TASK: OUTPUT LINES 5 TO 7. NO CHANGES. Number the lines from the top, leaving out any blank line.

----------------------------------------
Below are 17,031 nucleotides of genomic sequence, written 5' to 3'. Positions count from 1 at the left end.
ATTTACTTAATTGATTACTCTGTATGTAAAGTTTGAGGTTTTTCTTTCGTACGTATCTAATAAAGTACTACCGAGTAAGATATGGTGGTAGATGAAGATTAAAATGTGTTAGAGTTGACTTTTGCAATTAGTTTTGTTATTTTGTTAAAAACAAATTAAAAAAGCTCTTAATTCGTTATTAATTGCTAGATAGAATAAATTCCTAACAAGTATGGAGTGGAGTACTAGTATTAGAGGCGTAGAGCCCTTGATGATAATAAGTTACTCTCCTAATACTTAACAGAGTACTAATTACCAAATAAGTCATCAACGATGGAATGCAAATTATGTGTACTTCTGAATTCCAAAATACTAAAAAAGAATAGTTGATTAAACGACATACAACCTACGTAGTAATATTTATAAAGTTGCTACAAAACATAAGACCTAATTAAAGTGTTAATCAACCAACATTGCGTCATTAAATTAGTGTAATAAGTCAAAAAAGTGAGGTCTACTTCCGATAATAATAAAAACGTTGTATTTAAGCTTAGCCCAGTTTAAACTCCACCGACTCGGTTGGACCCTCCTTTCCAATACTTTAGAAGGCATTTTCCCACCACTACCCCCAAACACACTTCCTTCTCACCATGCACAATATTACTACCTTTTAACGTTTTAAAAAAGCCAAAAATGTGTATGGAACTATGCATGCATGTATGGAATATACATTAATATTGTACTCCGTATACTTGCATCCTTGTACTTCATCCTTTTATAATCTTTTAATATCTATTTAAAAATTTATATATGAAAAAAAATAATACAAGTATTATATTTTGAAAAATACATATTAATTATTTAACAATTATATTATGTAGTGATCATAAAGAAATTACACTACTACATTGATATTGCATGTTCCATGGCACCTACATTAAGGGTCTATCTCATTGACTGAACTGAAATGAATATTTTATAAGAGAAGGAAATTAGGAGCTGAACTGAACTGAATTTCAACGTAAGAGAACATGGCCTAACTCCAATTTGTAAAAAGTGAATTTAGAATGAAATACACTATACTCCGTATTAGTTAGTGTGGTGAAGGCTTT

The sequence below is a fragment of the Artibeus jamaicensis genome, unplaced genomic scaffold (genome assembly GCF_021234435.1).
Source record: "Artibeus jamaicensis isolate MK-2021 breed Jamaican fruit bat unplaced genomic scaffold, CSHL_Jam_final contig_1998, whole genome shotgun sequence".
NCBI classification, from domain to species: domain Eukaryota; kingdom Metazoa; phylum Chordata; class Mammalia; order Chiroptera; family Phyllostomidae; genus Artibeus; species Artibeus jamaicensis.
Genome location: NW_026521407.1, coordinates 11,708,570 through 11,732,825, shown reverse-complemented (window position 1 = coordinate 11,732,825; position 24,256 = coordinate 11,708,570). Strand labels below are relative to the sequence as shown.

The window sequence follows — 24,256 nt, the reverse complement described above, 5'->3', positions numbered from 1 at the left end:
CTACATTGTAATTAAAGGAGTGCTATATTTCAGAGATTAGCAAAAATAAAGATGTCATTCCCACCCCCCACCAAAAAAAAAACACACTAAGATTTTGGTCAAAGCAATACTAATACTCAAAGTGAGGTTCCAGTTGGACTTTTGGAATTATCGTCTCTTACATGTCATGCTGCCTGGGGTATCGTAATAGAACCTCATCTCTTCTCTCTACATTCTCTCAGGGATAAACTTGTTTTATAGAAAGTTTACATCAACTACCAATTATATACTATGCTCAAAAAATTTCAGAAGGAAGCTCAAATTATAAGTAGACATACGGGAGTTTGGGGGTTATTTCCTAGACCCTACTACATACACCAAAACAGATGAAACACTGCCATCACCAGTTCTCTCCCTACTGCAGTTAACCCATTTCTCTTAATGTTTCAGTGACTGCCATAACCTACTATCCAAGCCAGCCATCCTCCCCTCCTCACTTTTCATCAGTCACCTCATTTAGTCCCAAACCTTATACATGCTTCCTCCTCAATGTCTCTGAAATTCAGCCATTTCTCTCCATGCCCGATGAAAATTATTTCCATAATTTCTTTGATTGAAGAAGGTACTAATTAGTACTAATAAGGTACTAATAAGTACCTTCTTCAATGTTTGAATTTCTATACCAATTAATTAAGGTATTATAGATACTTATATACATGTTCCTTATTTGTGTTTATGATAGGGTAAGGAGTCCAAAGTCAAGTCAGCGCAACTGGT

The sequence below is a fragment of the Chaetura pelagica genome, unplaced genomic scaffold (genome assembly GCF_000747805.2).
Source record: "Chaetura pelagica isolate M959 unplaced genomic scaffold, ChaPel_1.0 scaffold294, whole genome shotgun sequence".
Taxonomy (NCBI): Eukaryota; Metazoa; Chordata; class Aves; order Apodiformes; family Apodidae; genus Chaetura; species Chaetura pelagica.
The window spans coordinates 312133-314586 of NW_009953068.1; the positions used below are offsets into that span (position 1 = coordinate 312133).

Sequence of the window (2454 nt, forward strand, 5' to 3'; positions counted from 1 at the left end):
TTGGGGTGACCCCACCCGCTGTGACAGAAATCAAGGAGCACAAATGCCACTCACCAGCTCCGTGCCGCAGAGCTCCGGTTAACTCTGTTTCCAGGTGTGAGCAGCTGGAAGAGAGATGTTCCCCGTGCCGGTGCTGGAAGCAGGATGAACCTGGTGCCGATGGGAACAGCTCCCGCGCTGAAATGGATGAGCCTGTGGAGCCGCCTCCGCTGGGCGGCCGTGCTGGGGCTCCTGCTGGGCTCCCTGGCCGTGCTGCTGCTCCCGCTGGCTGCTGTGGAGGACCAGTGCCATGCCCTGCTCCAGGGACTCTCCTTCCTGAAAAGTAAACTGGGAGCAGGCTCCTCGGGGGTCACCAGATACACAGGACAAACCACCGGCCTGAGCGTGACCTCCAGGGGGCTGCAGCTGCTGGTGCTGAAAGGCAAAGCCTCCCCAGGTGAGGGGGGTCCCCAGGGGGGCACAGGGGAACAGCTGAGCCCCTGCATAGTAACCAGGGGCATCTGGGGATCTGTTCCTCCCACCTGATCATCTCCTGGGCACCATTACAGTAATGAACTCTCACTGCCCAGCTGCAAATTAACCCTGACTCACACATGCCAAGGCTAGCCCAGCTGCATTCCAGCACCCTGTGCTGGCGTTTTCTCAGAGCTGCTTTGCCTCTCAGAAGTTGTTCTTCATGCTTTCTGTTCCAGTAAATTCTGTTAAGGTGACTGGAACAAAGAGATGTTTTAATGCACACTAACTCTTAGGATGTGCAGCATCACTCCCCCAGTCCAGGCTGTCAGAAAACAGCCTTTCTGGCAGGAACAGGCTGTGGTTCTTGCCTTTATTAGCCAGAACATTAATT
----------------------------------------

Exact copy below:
NCBI classification, from domain to species: domain Eukaryota; kingdom Metazoa; phylum Chordata; class Mammalia; order Chiroptera; family Phyllostomidae; genus Artibeus; species Artibeus jamaicensis.
Genome location: NW_026521407.1, coordinates 11,708,570 through 11,732,825, shown reverse-complemented (window position 1 = coordinate 11,732,825; position 24,256 = coordinate 11,708,570). Strand labels below are relative to the sequence as shown.

The window sequence follows — 24,256 nt, the reverse complement described above, 5'->3', positions numbered from 1 at the left end: